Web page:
Fibromyalgia and Chronic Fatigue Syndrome can be devastating disabilities to experience.
Fibromyalgia is a rheumatic disease resulting in a number of symptoms, including pain tender/trigger points, difficulty with sleeping, concentration and a host of other symptoms. Fibromyalgia can affect both adult women and men.
Chronic fatigue syndrome is characterized by a prolonged, debilitating lack of energy that leaves some individuals the inability to leave their own bed. Both conditions can be long-lasting, chronic, and severely disabling medical conditions.
Fibromyalgia disability claims and Chronic Pain disability claims have been difficult claims for those insured persons who have unfortunately been diagnosed with such disabilities. Insurance companies have been known to refuse such disability claims despite insureds experiencing severe pain and fatigue associated with such disabilities.
Fortunately, courts in Canada have disagreed with insurance companies by recognizing that it is certainly possible that individuals who suffer from fibromyalgia or chronic fatigue syndrome are totally disabled from working in theirs or sometimes any occupation.
The Supreme Court of Canada in two seminal cases, Nova Scotia (Workers’ Compensation Board) v. Martin and Nova Scotia (Workers’ Compensation Board) v. Laseur,  2 S.C.R. 504, 2003 SCC 54, held that:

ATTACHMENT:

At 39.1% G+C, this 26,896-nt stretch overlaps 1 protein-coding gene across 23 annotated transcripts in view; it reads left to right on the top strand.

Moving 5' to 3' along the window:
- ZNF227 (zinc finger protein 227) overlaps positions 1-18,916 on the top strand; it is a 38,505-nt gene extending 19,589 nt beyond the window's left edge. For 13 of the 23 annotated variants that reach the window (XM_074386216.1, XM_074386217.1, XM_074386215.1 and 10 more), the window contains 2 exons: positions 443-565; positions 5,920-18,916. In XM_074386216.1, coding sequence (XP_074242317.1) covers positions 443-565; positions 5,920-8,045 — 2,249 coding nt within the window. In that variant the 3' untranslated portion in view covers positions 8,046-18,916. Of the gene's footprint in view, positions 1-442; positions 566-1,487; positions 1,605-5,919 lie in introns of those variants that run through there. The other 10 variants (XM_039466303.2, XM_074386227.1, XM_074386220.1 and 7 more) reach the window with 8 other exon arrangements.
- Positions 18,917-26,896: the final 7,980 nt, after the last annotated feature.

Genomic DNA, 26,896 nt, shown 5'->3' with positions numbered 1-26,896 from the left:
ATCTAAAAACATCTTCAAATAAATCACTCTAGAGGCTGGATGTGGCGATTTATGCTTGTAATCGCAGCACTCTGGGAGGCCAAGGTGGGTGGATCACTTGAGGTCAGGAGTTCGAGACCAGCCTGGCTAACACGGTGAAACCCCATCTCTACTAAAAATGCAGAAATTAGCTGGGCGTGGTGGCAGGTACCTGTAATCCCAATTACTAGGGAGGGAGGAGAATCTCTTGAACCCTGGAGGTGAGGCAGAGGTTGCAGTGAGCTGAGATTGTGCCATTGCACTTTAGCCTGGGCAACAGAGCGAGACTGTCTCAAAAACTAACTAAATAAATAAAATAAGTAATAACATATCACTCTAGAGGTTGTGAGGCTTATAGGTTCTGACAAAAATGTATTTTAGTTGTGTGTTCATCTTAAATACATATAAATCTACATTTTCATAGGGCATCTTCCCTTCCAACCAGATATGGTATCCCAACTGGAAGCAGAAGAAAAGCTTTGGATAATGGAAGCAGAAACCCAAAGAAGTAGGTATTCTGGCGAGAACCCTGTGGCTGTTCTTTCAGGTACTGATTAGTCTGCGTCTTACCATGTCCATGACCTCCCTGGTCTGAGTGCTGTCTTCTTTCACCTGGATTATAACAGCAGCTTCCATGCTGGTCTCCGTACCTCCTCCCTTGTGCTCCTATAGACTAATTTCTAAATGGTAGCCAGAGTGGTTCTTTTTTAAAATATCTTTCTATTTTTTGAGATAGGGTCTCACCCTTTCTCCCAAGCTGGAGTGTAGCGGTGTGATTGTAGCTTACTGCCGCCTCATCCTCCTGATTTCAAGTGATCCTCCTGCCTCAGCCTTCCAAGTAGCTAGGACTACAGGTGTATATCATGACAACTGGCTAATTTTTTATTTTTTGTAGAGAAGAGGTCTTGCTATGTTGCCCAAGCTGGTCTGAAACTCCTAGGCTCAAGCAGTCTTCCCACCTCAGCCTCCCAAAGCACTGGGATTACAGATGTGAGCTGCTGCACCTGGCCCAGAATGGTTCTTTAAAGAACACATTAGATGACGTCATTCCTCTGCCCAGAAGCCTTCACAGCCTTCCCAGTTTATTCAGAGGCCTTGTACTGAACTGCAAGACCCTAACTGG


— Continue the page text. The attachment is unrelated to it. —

“Chronic pain syndrome and related medical conditions have emerged in recent years as one of the most difficult problems facing workers’ compensation schemes in Canada and around the world. There is no authoritative definition of chronic pain. It is, however, generally considered to be pain that persists beyond the normal healing time for the underlying injury or is disproportionate to such injury, and whose existence is not supported by objective findings at the site of the injury under current medical techniques. Despite this lack of objective findings, there is no doubt that chronic pain patients are suffering and in distress, and that the disability they experience is real. While there is at this time no clear explanation for chronic pain, recent work on the nervous system suggests that it may result from pathological changes in the nervous mechanisms that result in pain continuing and non-painful stimuli being perceived as painful. These changes, it is believed, may be precipitated by peripheral events, such as an accident, but may persist well beyond the normal recovery time for the precipitating event. “